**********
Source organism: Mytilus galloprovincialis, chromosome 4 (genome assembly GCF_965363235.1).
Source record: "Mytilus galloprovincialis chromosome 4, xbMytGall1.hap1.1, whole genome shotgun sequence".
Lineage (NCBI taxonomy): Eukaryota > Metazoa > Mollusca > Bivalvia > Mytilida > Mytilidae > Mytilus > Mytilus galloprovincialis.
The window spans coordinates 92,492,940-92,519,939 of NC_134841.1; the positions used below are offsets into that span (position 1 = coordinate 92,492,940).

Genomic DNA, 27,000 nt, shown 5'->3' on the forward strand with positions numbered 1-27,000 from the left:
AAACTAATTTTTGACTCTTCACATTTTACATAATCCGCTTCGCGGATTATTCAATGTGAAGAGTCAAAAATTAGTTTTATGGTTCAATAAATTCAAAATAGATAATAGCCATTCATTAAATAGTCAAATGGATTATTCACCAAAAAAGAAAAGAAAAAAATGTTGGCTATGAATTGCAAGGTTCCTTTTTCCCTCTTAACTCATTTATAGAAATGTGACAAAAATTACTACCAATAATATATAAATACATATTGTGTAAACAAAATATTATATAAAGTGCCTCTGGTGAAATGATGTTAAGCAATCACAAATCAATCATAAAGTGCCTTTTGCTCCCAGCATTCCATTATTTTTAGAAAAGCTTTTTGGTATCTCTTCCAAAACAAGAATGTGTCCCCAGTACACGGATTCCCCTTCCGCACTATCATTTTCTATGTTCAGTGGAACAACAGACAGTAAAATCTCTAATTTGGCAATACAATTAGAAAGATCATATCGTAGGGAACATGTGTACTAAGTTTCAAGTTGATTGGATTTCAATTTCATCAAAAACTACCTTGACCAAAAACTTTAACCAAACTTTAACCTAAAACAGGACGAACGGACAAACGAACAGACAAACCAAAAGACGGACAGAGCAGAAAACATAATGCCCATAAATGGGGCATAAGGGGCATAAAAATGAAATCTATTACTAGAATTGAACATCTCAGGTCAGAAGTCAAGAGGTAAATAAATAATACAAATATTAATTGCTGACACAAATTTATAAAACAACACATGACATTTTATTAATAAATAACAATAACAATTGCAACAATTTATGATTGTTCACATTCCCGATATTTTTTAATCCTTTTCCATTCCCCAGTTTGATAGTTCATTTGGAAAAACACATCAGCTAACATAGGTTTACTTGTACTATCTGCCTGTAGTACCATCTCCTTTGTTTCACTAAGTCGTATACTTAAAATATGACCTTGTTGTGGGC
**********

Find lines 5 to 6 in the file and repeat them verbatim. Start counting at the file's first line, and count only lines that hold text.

Genomic DNA, 27,000 nt, shown 5'->3' on the forward strand with positions numbered 1-27,000 from the left:
AAACTAATTTTTGACTCTTCACATTTTACATAATCCGCTTCGCGGATTATTCAATGTGAAGAGTCAAAAATTAGTTTTATGGTTCAATAAATTCAAAATAGATAATAGCCATTCATTAAATAGTCAAATGGATTATTCACCAAAAAAGAAAAGAAAAAAATGTTGGCTATGAATTGCAAGGTTCCTTTTTCCCTCTTAACTCATTTATAGAAATGTGACAAAAATTACTACCAATAATATATAAATACATATTGTGTAAACAAAATATTATATAAAGTGCCTCTGGTGAAATGATGTTAAGCAATCACAAATCAATCATAAAGTGCCTTTTGCTCCCAGCATTCCATTATTTTTAGAAAAGCTTTTTGGTATCTCTTCCAAAACAAGAATGTGTCCCCAGTACACGGATTCCCCTTCCGCACTATCATTTTCTATGTTCAGTGGAACAACAGACAGTAAAATCTCTAATTTGGCAATACAATTAGAAAGATCATATCGTAGGGAACATGTGTACTAAGTTTCAAGTTGATTGGATTTCAATTTCATCAAAAACTACCTTGACCAAAAACTTTAACCAAACTTTAACCTAAAACAGGACGAACGGACAAACGAACAGACAAACCAAAAGACGGACAGAGCAGAAAACATAATGCCCATAAATGGGGCATAAGGGGCATAAAAATGAAATCTATTACTAGAATTGAACATCTCAGGTCAGAAGTCAAGAGGTAAATAAATAATACAAATATTAATTGCTGACACAAATTTATAAAACAACACATGACATTTTATTAATAAATAACAATAACAATTGCAACAATTTATGATTGTTCACATTCCCGATATTTTTTAATCCTTTTCCATTCCCCAGTTTGATAGTTCATTTGGAAAAACACATCAGCTAACATAGGTTTACTTGTACTATCTGCCTGTAGTACCATCTCCTTTGTTTCACTAAGTCGTATACTTAAAATATGACCTTGTTGTGGGC